Persephone reached out a sympathetic hand. The sandal maker's eyes glazed. He shrank and fumbled, his bundles scattering in the street. The man fell to his knees, groaning. "No, no. Nothing happened, nothing's changed, everything’s the same, the same. Nothing happened, nothing's changed... "

The poor man! If she only had the waters of Lethe to offer him. Lethe, the magical pool of the underworld, whose waters offered true forgetfulness, was what he needed now. To forget not only the soul-numbing terror of Tartarus, but his own craven response as well. To have a fresh start on being stronger the next time he looked at Death. Persephone had known Lethe to bring rest to many a haunted soul. She herself had run her fingers through the icy water, but was never tempted to drink. For after the first awful shock, she'd found life in Tartarus held more to be pitied than feared. Like this poor man, babbling now like a ghost.

Had she been Queen for nothing? True, she wasn't in Tartarus anymore. Yet she could still sense its vast brooding beneath her feet, regardless of the bright noisiness above. Its power might still be hers, should she only claim it. And suddenly she felt with cool clarity the merciful drops on her fingertips. Quickly she leaned down and touched the sandal maker's lips. The man shuddered. After a moment he opened his eyes and saw Persephone walking away. He called boldly after her. "Great Lady! Truly the finest footwear in all the Peloponnese!"

But the goddess did not look back. So the sandal maker did not see the look of pensive satisfaction on her face. Persephone left the bustle of the town for her bower in the living woods, to think on what she had done.

She could make the power of Lethe come to her hands. She smiled. She had stolen one of the Gifts of Tartarus. That's what Hades would say; she would say she'd earned it. She could make mortals forget how broken they’d become. She could birth them back to innocence.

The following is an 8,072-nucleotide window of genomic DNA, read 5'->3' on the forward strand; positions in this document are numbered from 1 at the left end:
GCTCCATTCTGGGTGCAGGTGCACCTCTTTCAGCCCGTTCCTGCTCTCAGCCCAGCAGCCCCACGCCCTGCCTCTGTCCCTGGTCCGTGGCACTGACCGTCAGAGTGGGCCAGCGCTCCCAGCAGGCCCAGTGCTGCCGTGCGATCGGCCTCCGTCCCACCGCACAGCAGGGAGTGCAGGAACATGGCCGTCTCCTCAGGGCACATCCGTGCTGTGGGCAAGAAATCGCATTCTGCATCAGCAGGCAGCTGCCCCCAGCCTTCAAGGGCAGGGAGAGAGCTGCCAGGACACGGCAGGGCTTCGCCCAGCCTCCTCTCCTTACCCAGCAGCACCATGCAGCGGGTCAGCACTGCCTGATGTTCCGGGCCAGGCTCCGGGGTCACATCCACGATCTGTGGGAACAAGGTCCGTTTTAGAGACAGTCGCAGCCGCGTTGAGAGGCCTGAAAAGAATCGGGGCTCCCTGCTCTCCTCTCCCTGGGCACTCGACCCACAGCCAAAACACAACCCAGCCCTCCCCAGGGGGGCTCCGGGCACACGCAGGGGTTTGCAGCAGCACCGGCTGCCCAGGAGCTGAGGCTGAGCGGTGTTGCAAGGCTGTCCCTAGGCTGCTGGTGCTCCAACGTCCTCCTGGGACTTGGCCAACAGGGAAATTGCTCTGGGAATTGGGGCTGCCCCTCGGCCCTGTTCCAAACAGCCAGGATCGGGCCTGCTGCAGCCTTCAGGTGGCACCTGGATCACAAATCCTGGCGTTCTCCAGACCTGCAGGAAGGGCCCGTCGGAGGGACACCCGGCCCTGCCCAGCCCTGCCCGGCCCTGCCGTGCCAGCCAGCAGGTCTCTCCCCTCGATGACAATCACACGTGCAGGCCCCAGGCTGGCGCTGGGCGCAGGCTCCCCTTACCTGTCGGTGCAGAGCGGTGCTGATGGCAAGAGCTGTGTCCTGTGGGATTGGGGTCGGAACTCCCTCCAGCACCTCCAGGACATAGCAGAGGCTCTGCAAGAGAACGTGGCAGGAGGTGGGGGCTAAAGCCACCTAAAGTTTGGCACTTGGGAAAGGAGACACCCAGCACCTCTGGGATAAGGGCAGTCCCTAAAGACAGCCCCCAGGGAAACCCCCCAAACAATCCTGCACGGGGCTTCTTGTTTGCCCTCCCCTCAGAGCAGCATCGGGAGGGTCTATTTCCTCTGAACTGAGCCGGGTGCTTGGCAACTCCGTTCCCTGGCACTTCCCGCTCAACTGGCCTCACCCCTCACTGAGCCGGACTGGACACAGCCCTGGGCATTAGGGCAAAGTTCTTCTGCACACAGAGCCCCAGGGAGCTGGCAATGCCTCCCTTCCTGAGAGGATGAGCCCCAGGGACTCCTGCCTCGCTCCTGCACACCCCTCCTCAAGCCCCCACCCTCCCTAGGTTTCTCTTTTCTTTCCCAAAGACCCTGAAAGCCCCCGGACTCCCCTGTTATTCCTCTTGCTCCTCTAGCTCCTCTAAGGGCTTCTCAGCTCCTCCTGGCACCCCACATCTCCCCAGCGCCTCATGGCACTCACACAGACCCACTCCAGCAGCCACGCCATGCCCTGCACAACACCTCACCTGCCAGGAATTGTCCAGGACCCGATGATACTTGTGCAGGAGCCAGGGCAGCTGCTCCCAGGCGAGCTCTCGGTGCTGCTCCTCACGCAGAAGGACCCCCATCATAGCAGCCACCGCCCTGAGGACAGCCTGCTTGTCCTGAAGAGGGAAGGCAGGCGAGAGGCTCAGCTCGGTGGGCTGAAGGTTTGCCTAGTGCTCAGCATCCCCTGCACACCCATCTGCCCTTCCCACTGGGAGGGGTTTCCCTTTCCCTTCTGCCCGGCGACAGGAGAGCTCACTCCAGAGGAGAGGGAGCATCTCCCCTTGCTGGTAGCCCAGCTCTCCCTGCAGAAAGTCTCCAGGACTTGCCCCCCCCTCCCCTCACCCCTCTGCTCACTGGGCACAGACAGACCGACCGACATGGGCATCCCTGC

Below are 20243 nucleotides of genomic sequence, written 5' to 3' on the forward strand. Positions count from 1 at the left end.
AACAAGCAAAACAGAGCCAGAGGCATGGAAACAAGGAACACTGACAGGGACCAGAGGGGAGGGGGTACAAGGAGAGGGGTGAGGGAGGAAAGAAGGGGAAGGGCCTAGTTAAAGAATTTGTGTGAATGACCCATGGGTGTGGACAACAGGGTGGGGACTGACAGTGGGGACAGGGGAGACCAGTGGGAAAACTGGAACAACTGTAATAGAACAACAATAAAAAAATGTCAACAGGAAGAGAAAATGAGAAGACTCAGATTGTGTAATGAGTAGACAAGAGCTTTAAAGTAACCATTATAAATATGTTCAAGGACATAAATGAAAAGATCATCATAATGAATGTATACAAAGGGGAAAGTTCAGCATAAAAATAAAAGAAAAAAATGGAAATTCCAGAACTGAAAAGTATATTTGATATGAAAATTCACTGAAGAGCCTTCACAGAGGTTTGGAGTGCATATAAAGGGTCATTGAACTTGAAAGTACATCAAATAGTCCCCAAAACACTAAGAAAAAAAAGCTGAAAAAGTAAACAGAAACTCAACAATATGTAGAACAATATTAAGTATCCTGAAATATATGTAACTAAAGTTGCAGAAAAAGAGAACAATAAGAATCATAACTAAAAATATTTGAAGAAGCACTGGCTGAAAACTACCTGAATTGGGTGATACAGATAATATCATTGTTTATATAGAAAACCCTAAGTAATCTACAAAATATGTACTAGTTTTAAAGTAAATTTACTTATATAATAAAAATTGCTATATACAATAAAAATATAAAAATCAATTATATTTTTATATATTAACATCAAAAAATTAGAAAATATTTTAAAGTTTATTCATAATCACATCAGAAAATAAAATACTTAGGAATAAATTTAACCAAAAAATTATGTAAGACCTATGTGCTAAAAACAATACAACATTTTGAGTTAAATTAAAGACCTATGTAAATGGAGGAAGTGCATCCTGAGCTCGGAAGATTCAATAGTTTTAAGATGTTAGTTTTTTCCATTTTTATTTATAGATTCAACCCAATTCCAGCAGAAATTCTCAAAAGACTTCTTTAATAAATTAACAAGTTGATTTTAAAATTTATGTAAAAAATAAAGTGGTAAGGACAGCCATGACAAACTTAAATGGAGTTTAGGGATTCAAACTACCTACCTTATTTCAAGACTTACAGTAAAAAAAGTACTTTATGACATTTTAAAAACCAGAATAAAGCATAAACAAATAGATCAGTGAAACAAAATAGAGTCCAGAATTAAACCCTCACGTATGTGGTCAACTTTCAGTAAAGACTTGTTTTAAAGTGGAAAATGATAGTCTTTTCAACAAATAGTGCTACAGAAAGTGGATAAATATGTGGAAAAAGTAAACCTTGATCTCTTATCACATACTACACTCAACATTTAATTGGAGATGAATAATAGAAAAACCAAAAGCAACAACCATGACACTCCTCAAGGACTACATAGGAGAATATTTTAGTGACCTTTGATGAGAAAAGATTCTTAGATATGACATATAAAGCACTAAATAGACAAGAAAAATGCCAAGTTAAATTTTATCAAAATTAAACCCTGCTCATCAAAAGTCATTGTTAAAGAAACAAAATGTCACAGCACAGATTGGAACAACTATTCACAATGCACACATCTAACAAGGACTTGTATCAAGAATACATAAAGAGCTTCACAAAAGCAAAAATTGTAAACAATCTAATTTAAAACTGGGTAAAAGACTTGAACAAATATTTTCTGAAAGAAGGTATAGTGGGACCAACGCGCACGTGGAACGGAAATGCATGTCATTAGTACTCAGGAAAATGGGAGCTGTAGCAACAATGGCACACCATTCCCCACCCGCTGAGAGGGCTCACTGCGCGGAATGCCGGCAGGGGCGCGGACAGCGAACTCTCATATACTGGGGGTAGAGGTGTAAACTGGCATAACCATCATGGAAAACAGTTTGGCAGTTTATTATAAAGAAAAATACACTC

There was a reason Lethe was saved for death. So the souls had every chance to reclaim themselves while still alive. Now Persephone could change the rules on earth. She could decide for justice or mercy. As she mused, the goddess drifted into dreams of what it might mean to be mortal. How strange to live a life of only one direction. And to be judged for all you'd done at its end. 

                        

The next day, she returned to the market square. And found a woman, a weaver of baskets, whose face bore a similar mark. Persephone approached and asked her the same question.

     The woman let out a long and loud moan. “Oh Lady, yes, everything has changed!  Nothing is the same anymore! No one understands what I’ve been through. No one!”

The woman tugged on Persephone’s robe, pulling her closer. “All my family, all my friends, they’ve all left me.  Not one of them cares about me anymore. They’ve all changed. Everything’s changed, and no one understands what I’ve been through.” She closed her eyes and rocked herself back and forth. “I was dead! I was dead! I suffered the face of Hades.” She looked at Persephone beseechingly. “They should pity me. They should treat me like a queen for coming back from there. They’ve never done it!”  

She continued more quietly, rocking herself again, lost in herself again. “But no one listens to me. I could tell them so much, but will they listen?  I may as well still be dead for all they care. No, no, nothing’s the same, nothing’s the same at all. They’ve all changed, and no one loves me any more. They’ve all changed.” The basket maker peered again at the goddess through swollen eyes and sobbed all the harder.

     Persephone sighed.  The woman needed to realize it was she who’d changed, not everyone and everything around her. If she could look clearly at who she was once and what she was doing with her life now, she may discover who she might yet be. She still had time. Maybe she’d stop the flagellation that drove her loved ones away. A drink from the pool of Memory might do her some good. Few of the dead chose Memory rather than Forgetfulness, for few had the courage to see their souls in naked detail. The ones who did were the wiser for it, and more readily passed on to Elysian Fields. All the ghosts were told this; still most chose immediate comfort over eventual bliss.

Persephone would steal the power of Memory from Hades as well. She drew it out of the earth and into her body. She leaned over and brushed the woman’s forehead with her fingers. The basket weaver stopped crying, her eyes opened, her mouth round. Then she broke into fresh heartfelt tears.  The goddess left her, wishing her well, wishing her the wisdom to choose well hereafter.